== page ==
This is my scarf (pre-blocking) - it's done in two halves and then sewn together in the middle:
It's blocked now, and I just need to sew the middle seam and tuck in the ends.
I've started some new dark blue every day socks, just to give me something to do.
|Sunday, April 22nd, 2012|
|To Huron and Back
Last Wednesday, Jackson and I headed west to attend the American Whippet Club's National Show in Huron, OH. I have a friend who lives about 100 miles south of there, so our plan was to go to her place Wednesday night, head up to Huron Thursday, stay at the hotel Thursday night, come back to Baltimore OH Friday and then come home Saturday. And that's exactly what we did! Some thoughts on the trip:
Heading west on I64 there was rain, fog and smoke. The first two helped with the third, and when we came back on Saturday the smoke was gone, and everything smelled charred. You could see in places where the fires nearly came to the interstate, and why it was closed for several hours earlier in the week. Hopefully the ongoing rain has helped put them all out.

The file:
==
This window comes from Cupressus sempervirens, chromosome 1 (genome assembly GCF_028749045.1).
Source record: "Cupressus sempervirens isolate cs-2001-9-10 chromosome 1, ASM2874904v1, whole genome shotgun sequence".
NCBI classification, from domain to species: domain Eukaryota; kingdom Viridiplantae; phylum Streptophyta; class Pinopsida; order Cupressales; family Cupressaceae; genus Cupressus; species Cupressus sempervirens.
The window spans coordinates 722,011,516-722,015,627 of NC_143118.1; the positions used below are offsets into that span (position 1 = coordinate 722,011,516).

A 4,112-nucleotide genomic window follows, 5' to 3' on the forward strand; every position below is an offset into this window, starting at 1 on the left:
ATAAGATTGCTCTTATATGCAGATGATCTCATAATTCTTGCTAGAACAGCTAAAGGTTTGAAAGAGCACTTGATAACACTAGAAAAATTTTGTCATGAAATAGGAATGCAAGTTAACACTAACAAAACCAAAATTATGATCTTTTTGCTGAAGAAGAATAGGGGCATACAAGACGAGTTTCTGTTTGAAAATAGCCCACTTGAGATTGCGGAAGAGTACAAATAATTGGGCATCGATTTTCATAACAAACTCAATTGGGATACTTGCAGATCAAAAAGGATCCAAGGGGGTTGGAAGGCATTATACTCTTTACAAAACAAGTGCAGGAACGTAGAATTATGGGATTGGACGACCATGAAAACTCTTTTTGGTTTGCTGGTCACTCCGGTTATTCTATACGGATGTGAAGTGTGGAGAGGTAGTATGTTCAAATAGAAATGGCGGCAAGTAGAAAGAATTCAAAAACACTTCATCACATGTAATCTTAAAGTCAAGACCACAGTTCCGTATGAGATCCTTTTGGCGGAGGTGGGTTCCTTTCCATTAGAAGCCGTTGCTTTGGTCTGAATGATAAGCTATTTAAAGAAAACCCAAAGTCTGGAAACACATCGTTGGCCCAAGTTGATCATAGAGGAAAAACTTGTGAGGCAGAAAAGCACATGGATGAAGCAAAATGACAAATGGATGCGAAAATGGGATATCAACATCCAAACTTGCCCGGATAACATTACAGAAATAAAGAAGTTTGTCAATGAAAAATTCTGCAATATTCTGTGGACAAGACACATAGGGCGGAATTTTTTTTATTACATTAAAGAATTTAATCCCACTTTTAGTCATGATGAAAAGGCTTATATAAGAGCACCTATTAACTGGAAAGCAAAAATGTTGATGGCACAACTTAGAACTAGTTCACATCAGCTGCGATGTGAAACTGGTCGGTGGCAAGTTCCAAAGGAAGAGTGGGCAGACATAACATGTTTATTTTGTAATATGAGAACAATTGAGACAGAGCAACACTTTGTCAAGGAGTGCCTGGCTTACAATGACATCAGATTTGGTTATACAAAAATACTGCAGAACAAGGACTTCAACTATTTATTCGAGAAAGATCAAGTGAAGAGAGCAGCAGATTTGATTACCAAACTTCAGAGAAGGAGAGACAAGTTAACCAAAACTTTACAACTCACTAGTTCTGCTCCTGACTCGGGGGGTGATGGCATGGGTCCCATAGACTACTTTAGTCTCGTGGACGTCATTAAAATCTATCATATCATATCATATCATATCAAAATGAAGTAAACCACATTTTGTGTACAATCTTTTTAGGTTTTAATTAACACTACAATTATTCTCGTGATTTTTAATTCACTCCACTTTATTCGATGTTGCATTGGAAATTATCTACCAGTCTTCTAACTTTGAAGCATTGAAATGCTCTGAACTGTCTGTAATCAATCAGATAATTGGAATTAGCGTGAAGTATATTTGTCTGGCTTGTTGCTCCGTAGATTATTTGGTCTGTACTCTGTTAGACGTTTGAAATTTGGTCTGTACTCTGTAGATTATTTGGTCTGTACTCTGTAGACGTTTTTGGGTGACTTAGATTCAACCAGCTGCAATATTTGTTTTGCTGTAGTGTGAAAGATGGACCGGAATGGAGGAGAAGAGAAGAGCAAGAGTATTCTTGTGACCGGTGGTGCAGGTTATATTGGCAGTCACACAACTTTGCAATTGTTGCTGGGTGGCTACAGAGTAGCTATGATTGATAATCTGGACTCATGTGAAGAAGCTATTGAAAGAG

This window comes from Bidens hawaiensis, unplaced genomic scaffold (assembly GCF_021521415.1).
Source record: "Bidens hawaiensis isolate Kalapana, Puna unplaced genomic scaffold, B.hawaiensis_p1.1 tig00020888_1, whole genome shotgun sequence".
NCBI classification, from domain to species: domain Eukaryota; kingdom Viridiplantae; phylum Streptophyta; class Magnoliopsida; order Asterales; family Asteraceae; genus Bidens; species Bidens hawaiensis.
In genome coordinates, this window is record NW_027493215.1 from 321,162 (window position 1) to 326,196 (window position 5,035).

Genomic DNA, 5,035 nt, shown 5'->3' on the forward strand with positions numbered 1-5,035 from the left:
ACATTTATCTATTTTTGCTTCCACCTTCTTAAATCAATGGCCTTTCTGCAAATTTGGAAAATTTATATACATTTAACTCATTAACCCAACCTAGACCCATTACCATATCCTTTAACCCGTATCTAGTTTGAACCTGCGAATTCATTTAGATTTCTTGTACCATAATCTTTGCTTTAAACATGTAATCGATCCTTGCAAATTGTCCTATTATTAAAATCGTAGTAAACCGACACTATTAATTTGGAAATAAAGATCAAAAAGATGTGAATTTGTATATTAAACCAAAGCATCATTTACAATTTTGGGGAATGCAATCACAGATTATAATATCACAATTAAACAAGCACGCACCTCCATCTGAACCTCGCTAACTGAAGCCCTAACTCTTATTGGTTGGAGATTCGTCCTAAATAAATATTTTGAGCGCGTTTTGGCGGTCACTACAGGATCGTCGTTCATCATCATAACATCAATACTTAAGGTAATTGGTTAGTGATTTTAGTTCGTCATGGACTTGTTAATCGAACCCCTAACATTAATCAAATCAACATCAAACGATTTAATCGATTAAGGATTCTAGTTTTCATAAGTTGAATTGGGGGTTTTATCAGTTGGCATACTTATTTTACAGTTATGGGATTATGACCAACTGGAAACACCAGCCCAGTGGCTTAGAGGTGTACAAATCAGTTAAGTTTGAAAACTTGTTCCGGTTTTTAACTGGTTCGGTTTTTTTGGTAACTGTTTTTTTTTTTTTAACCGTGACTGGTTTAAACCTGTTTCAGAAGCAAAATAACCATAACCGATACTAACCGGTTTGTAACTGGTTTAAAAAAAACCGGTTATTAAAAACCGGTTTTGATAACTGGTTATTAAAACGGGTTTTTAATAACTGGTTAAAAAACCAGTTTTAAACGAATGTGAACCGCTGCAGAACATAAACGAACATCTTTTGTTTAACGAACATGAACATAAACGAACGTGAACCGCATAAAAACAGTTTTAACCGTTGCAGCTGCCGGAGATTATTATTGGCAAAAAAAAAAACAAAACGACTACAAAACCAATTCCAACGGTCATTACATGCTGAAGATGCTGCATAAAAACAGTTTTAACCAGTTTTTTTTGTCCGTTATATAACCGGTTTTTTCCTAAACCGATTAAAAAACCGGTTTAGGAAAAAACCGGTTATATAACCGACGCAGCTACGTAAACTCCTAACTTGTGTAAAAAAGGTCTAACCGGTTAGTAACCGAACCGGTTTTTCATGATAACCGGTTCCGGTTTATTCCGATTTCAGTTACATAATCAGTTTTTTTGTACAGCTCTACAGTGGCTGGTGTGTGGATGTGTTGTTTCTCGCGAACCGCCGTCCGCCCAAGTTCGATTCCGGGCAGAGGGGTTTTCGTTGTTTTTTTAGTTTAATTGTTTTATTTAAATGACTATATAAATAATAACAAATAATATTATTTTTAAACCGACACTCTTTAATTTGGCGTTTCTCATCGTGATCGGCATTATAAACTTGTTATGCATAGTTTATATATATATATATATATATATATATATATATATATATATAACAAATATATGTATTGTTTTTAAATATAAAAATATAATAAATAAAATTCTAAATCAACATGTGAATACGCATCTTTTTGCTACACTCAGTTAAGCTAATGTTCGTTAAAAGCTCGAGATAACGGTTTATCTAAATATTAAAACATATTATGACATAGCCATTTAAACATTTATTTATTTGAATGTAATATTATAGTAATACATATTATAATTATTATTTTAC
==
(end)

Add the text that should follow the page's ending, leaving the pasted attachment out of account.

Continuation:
Sheetz Brothers have expanded their empire into West Virginia, so I was able to get coffee for me and gas for my little red car and a bag of the world's cutest animal crackers for Jackson and I to share.
I do love my Sirius radio - I got to listen to an hour long concert by Midnight Oil recorded live at Glastonbury in 1993.
There is a Jackson County in West Virginia - if it wasn't raining, I'd have stopped and taken a photo.
The Capital Building dome in Charleston always looks pretty, even in the rain the gold glows.
It occured to me that if you could take a photo of Interstates 64 and 77 from the side, they would look remarkably like the state abbreviation - WV. Lots of downs, followed by long, steep climbs. You know when you get a sign saying 'left lane - no trucks' that you've got a long climb ahead of you. At one point there is a 4.5 mile descent at 7% grade - I'm sure that stretch did wonders for my mileage, I didn't have my foot on the accelerator nearly the whole way down. And my little red car continues to impress me - she sat between 70 and 75mph without a problem.
Of course, once you leave the interstate system, that top speed drops to 55mph, which feels incredibly slow.